Health sector in India
• • • India has 48 doctors per 100,000 persons which is fewer than in developed nations Wide urban-rural gap in the availability of medical services: Inequity Poor facilities even in large Government institutions compared to corporate hospitals (Lack of funds, poor management, political and bureaucratic interference, lack of leadership in medical community)
• • • • • • • Expenditure on health by the Government continues to be low. It is not viewed as an investment but rather as a dead loss! States under financial constraints cut expenditure on health Growth in national income by itself is not enough, if the benefits do not manifest themselves in the form of more food, better access to health and education: Amartyo K Sen Private practitioners and hospitals major providers of health care in India Practitioners of alternate systems of medicine also play a major role Concerns regarding ethics, medical negligence, commercialization of medicine, and incompetence Increasing cost of medical care and threat to healthy doctor patient relationship
Current Trends in Health Sector
1. 2. 3. 4. 5. 6. 7. 8. 9. 10. 11. Govt. Initiatives. The private sector takes the lead Involvement of health insurance Standardization – need for uniformities Manpower: Reversing the Brain Drain Technology takes centre stage The Empowered Indian Patient Public Private Partnership (Ex-Gujarat Govt.) Medical value travel (the hype and the reality) SEZ (The Hidden Opportunity) Infusion of Private Equity: An unmistakable sign of Growth
• All India institute of medical science (AIIMS), New Delhi. • Apollo Hospital, Chennai • Christian medical college, Vellore • Lilavati hospital, Mumbai • Sankar Netralaya, Chennai • Jaslok hospital, Mumbai • L.V. Prasad Eye institute, Hyderabad • PGIMER ,Chandigarh • Wockhardt hospitals limited • Fortis healthcare
A day in hospital:
India is very well placed to tap the growing potential of the healthcare sector. It has the relevant skill-sets with adequate human resources to become the preferred healthcare player in emerging countries across the globe. Increasing urbanization, superior demographics, better health consciousness and higher life expectancy has enhanced the demand for quality healthcare. Lower delivery cost. World class facilities. Rising number of uninsured in Developed countries. Holistic approach-Homeopathic, Allopathic, Ayurvedic.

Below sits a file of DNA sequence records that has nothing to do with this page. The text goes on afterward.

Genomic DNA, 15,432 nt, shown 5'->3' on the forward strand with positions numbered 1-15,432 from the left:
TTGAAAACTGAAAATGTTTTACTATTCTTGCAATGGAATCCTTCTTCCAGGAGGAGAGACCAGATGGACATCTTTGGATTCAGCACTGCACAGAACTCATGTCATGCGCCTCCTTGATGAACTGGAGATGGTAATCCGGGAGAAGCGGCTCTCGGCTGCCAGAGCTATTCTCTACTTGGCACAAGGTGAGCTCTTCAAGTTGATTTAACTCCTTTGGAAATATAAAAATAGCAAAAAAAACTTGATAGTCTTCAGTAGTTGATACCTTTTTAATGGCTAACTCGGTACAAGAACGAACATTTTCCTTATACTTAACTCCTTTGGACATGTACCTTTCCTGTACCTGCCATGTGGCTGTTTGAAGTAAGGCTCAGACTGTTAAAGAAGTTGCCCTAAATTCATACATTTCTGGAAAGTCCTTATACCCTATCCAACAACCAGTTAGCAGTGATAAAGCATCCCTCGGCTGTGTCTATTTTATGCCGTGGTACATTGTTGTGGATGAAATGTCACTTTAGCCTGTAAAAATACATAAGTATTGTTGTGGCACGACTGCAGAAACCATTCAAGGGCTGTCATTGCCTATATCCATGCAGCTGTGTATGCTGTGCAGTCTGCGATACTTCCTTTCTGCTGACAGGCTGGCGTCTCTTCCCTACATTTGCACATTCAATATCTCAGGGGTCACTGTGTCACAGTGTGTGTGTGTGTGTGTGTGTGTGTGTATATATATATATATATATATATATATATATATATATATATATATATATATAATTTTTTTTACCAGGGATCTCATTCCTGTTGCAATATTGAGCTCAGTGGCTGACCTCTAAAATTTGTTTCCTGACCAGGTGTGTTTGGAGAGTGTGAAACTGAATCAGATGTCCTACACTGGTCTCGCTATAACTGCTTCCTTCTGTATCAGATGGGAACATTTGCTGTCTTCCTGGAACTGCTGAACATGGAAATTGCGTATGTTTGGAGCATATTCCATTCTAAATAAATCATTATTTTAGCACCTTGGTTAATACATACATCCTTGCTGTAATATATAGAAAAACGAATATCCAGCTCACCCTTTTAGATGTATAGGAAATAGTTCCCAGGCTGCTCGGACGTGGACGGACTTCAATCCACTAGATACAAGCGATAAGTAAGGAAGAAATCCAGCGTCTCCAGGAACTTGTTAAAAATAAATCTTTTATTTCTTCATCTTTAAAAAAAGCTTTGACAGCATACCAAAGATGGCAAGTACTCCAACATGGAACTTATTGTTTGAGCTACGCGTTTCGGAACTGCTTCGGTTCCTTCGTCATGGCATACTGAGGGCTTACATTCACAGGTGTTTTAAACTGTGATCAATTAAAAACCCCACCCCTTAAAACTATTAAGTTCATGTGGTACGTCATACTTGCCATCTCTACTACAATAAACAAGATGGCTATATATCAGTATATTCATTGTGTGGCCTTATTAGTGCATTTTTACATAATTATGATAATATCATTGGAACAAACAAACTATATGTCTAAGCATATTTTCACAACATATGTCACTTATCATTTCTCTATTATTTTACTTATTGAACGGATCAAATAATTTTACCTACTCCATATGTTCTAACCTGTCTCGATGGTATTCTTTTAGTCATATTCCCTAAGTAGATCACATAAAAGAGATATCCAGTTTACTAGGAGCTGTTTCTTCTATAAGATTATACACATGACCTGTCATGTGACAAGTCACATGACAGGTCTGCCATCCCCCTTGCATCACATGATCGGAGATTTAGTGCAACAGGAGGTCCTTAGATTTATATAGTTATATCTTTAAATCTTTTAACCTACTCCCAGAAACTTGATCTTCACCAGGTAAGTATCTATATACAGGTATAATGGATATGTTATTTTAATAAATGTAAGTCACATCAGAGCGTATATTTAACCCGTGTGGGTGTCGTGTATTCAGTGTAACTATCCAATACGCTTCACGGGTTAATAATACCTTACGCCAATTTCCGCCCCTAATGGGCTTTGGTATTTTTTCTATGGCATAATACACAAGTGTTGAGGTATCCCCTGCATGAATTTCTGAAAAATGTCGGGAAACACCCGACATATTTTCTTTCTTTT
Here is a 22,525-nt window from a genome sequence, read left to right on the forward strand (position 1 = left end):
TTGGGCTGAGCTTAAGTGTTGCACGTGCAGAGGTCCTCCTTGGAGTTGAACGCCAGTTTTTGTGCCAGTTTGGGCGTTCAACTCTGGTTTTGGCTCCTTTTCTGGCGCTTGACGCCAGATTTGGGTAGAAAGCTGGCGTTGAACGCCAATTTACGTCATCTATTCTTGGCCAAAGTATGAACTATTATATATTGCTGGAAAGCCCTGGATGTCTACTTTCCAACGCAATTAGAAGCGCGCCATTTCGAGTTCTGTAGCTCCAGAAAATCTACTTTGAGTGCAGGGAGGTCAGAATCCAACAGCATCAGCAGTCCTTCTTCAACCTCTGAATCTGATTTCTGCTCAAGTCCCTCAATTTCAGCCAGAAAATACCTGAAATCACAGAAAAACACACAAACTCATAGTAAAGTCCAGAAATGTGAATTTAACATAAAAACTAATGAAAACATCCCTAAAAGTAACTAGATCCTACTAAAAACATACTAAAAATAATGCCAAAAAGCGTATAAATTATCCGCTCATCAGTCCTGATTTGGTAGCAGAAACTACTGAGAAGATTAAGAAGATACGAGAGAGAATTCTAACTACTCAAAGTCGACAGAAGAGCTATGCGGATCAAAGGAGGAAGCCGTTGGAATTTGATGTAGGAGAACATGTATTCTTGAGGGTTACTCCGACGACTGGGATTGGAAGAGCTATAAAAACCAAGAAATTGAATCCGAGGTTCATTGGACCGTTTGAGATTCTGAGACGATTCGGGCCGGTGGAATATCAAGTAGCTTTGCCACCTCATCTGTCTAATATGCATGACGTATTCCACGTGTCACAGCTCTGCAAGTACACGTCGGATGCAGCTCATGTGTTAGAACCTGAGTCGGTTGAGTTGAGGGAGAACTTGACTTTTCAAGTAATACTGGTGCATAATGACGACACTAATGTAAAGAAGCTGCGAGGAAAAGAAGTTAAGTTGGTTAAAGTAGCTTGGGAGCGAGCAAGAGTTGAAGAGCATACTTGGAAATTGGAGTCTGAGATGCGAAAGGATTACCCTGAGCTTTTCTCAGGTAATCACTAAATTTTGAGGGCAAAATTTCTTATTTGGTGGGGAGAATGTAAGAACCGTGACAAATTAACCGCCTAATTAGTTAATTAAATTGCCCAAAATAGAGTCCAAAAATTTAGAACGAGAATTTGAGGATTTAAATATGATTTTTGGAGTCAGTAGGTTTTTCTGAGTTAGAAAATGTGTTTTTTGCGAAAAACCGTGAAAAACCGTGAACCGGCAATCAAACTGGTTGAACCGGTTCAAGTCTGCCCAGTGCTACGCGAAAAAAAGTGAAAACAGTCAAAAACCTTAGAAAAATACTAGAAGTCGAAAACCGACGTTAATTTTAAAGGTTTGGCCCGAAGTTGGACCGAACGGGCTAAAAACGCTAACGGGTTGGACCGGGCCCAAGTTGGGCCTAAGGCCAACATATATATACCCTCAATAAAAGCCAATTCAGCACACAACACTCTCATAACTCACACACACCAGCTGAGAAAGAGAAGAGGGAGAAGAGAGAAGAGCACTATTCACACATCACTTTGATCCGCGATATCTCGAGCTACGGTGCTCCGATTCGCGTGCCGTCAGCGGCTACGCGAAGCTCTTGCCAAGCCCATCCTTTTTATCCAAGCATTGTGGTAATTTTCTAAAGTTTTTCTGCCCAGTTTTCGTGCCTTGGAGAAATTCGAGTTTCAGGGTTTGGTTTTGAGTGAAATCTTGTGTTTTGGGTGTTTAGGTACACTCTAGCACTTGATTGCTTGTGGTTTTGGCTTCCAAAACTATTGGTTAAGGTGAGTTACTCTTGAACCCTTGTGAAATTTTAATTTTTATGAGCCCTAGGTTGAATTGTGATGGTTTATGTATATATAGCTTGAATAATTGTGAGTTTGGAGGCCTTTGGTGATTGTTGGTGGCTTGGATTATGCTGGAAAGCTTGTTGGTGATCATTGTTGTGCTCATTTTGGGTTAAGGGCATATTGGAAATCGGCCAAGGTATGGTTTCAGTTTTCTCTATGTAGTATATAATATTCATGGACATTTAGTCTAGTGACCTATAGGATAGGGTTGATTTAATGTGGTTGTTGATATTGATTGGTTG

Cost of Key HealthCare Procedures
Currency: USD Cardiac surgery Bone marrow transplant Liver transplant Orthopaedic surgery
Source: IBEF Research
US 50,000 62,500 500,000 16,000
Thailand 14,250 62,500 75,000 6,900
India 4,000 30,000 45,000 4,500
India healthcare cost-% of US 12.5 13.33 11.11 3.56
Increasing cost of curative medical services. High tech curative services not free even in government hospitals. Limited health benefits to employees. Health insurance expensive. Curative health services not accessible to rural populations. Inadequate availability of skilled doctors and staffs. Limited number of quality medical institutions. Lack of R & D.
Healthcare industry is the world's largest industry with total revenues of approx US$ 2.8 Trillion (2005). India's high population makes it an important player in the Healthcare Industry. According to the IRDA, the Indian healthcare industry has the potential to show the same exponential growth that the software industry showed in the past decade. With increasing number of non-insured population in western countries and increasing healthcare expenditure to GDP resulting in people to opt for treatment options out side their country. Medical Tourism in India will be one of the major sources for foreign exchange. Gradual corporatisation during the last decade. Direct Investments (FDI) has been allowed in this sector with automatic approval up to 51%. FDI is going to be allowed in health insurance within 12 to 18 months.
In India, 80% of the healthcare expenditure is borne by the patients and that borne by the state is 12%. The expenditure covered by insurance claims is 3%. As a result, the price sensitivity is quite high and the high-level healthcare facilities are not in the reach of patients. Poor public infrastructure. Inflation. Medico legal jurisdictions. Country specific restrictions. Organ trafficking. Require equipments is too high in cost.
Existing infrastructure for health care needs to be strengthened. Education, safe water and sanitation need priority. Vaccination coverage to be improved in rural areas. Educating rural people to choose science over superstitution. Better implementation of national health programs. Judicious use of the scant resources by promoting most cost-effective strategies for disease prevention. The challenge of caring for a billion. Promoting healthy life style from early life is a ‘no cost’ intervention which needs to be incorporated in school curricula. There is need for increasing public awareness of the benefits of healthy life style.